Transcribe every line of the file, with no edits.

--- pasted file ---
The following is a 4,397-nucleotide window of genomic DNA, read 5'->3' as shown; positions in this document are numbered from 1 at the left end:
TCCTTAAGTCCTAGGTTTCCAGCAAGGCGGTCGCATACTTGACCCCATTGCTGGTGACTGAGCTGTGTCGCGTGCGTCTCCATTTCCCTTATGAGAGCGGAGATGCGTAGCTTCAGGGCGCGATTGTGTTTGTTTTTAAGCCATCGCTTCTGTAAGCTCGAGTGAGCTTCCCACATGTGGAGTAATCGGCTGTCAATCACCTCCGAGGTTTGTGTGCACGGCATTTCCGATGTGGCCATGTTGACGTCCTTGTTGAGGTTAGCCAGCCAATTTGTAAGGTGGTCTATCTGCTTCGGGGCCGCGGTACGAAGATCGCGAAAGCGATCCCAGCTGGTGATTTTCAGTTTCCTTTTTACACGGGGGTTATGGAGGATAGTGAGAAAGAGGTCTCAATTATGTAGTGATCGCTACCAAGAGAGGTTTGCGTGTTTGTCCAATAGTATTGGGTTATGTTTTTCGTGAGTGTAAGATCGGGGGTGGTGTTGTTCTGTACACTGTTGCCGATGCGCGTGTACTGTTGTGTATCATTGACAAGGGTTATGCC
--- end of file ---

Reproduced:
The following is a 4,397-nucleotide window of genomic DNA, read 5'->3' as shown; positions in this document are numbered from 1 at the left end:
TCCTTAAGTCCTAGGTTTCCAGCAAGGCGGTCGCATACTTGACCCCATTGCTGGTGACTGAGCTGTGTCGCGTGCGTCTCCATTTCCCTTATGAGAGCGGAGATGCGTAGCTTCAGGGCGCGATTGTGTTTGTTTTTAAGCCATCGCTTCTGTAAGCTCGAGTGAGCTTCCCACATGTGGAGTAATCGGCTGTCAATCACCTCCGAGGTTTGTGTGCACGGCATTTCCGATGTGGCCATGTTGACGTCCTTGTTGAGGTTAGCCAGCCAATTTGTAAGGTGGTCTATCTGCTTCGGGGCCGCGGTACGAAGATCGCGAAAGCGATCCCAGCTGGTGATTTTCAGTTTCCTTTTTACACGGGGGTTATGGAGGATAGTGAGAAAGAGGTCTCAATTATGTAGTGATCGCTACCAAGAGAGGTTTGCGTGTTTGTCCAATAGTATTGGGTTATGTTTTTCGTGAGTGTAAGATCGGGGGTGGTGTTGTTCTGTACACTGTTGCCGATGCGCGTGTACTGTTGTGTATCATTGACAAGGGTTATGCC